New Starfish Depot will help feed students in Abbotsford

Expansion of Starfish Pack program will help serve kids and their families

Dave Murray

Dave Murray

A new Starfish Depot in Abbotsford will help feed local students in need year round.

An extension of the Starfish Pack program – which provides backpacks full of meals for kids who may not have adequate food for the weekend – the dedicated depot expands the service for a local school and is aimed at helping entire families.

The Starfish program launched about two and a half years ago through the Rotary Club of Abbotsford and now serves 262 students at 20 different schools. The packs provide enough food for a child’s meals for the weekend.

Bruce Beck, the Rotary club’s director of community service, said at the opening of the depot on Thursday that it’s estimated about 400 students in Abbotsford are in need of the program.

The program is currently run through Rotary, the Abbotsford Food Bank and numerous donors and volunteers from the community and churches. Beck said the program is “co-operation at its finest.”

Now, the new depot, located at the Abbotsford Baptist Church, will be able to expand that program. In what organizers say they hope is the first of many depots, volunteers will help administer the backpack program as well as connect families with additional food and support.

It’s an evolution of the program, said Beck.

As the program continued, organizers realized that a student in need of food generally meant a family in need. Beck said that the vast majority of the students receiving the packs have parents who are working and parents are often going hungry to feed their children.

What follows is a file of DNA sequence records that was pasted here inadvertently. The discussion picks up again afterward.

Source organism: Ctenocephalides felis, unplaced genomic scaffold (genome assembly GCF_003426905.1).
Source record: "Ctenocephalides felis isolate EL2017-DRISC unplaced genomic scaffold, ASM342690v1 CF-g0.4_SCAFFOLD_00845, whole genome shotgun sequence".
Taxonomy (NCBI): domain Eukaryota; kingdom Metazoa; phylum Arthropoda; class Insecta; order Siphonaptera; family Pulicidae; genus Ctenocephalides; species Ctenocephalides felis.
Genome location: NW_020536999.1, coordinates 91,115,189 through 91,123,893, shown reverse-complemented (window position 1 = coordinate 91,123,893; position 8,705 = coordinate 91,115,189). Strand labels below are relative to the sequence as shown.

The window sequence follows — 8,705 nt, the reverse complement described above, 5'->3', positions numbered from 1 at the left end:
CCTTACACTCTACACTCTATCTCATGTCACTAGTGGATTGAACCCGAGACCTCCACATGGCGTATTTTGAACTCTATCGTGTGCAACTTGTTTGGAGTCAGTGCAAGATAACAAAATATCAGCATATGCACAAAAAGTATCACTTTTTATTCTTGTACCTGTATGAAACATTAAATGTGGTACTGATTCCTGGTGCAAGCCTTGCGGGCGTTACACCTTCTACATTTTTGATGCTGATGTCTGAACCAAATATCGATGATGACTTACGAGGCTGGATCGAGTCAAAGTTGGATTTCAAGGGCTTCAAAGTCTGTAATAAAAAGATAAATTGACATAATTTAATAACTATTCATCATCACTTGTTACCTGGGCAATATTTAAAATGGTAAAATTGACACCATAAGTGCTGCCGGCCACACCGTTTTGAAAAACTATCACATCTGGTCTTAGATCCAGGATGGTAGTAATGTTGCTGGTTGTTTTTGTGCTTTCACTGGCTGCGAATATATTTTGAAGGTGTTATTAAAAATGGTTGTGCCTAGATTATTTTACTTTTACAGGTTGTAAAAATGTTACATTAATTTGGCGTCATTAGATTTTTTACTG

Beck explained that last year during the teachers’ strike, they wondered how the program could access students. Now, by providing food at the depot instead of the school, the program can access students through the summer months through a depot that is open one day a week.

Beck said people are surprised to hear – “in the shadows of our steeples and in the shadow of our silos” – that children are going hungry.

He said the volunteers who are helping are not just dealing with food, they are giving kids hope.

Dave Murray, executive director of the Abbotsford Food Bank, said it is a privilege to work with the Abbotsford Baptist Church on the new program.

John Wyness, pastor of the church, said they are happy to be a part of this program as they are floored by the statistic of kids going hungry.

The depot will serve one of the highest need schools, with 37 students taking part.

Murray said the depot works due to its proximity to the school and the necessary volunteers. After the backpack program started, they realized the need was much bigger than one backpack for a family, he said.

He said it will still be a challenge to raise the donations needed for the program.

The cost of providing weekend meals to one child for the school year is $525. Anyone who would like to contribute to the program can do so by calling the food bank at 604-859-5749 or visit the site at 33914 Essendene Ave. Cheques can be made out to the Abbotsford Food Bank with Stafish Pack Program on the notation line.

Or, donate to the program online through the BlackPress4Good page.

 

Starfish Depot opens in Abbotsford. www.abbynews.com

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